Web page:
India broadens drone tests of COVID-19 vaccine deliveries to BVLOS

New drone laws hit India making flight more accessible to the public

Scrambling to turn back the surge of COVID-19 infections and deaths sweeping the nation, India has broadened testing of drones in delivering vaccines and other medicines to Beyond the Visual Line of Sight (BVLOS) destinations.

Drone-delivered vaccines to remote locations

The move comes a little over a week after Indian authorities cleared trial delivery flights in Telangana state. Groups of drone and tech industry companies, health experts, and government agencies participating in the last-mile testing were initially required to respect Visual Line of Sight (VLOS) limitations. Now those have been lifted amid the piking spread of COVID-19 across India.

The BVLOS waiver arrived earlier than anticipated, and reflect the unprecedented gravity of India’s current COVID-19 wave. On Monday alone, India added 366,161 new COVID-19 cases to its 22.6 million total. Reported deaths for the day were 3,754, lifting the total to 246,000.

Under the new directives, trial flights will be held in successive phases over a 24-day period. For the two days, groups of four drones will make test VLOS deliveries covering a range of distances. Those sorties will shift to BVLOS mode for a second block of four days. Onboard sensors will monitor adherence to vaccine cold chain requirements, and BVLOS flights will be limited to a maximum altitude of 400 feet above ground level. 

COVID-19 emergency inspires middle-mile objectives 

The tests are slated to begin toward the end of May as part of India’s “Medicine from the Sky” program seeking to increase access to medical treatment – including vaccines – to underserved remote communities. In its statement announcing the approval of BVLOS tests, the Ministry of Civil Aviation and the Directorate General of Civil Aviation indicated the deadly explosion of Covid in the country had forced a broadening of their initial aims.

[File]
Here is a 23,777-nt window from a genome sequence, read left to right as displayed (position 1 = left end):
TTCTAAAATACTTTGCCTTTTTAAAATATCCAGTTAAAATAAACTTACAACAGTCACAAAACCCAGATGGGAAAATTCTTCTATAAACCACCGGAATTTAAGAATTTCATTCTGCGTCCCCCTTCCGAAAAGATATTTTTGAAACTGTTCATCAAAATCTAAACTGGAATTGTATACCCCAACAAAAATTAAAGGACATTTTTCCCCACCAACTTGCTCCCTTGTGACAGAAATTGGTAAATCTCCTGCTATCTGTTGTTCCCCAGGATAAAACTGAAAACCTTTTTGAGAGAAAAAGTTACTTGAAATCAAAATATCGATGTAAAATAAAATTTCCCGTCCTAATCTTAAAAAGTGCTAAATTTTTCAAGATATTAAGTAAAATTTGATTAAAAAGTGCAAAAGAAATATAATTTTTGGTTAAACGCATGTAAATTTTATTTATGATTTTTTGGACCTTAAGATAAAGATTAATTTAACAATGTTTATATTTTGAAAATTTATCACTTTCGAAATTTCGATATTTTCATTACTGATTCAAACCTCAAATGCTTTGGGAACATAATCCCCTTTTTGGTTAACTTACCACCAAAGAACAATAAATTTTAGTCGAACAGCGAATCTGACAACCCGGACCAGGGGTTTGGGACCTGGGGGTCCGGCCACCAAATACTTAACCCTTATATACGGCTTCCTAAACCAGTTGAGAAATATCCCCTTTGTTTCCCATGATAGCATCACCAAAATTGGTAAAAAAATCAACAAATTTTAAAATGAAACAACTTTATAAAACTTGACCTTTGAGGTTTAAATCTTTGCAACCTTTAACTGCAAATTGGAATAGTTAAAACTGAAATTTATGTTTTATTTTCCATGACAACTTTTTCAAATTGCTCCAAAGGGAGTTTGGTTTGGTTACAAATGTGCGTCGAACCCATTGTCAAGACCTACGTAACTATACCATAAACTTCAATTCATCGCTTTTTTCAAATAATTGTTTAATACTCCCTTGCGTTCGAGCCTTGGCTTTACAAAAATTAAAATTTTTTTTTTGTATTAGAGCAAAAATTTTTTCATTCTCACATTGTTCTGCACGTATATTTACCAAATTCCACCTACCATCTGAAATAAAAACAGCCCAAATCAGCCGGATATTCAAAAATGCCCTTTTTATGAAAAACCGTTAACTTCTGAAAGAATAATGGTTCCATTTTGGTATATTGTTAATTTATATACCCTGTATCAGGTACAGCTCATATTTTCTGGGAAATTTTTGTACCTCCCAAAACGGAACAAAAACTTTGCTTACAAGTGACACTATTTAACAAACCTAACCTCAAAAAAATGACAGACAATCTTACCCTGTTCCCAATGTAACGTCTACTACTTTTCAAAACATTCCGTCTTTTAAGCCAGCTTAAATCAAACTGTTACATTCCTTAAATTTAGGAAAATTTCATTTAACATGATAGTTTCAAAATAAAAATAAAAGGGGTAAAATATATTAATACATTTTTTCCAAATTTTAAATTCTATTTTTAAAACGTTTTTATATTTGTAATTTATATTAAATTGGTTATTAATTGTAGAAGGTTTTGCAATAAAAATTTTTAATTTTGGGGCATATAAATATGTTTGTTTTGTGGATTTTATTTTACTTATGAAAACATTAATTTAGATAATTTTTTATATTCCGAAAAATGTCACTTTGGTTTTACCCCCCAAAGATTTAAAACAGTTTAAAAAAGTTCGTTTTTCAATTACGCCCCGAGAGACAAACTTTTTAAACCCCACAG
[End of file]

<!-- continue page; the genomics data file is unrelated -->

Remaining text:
The grant of these permissions is intended to achieve the dual objectives of faster vaccine delivery and improved healthcare access by ensuring primary healthcare delivery at the citizen’s doorstep, limiting human exposure to COVID congested or COVID prone areas through aerial delivery, ensuring access to health care to the last mile…(and) integration into the middle mile of medical logistics for long range drones and improving medical supply chain, with millions of doses to be transported across India.

Critics doubt drones

Reports in Indian media say the area around Telangana’s main hospital will serve as the base for tests, with local air traffic controllers overseeing flight coordination.

Government critics have noted the sped-up trial deliveries to remote areas will do little to stem the current crisis. The most urgent problem India now faces is a critical shortage of oxygen and ventilators in urban centers. Meanwhile, India is also struggling with a scarcity of vaccines for its population of over a billion people.

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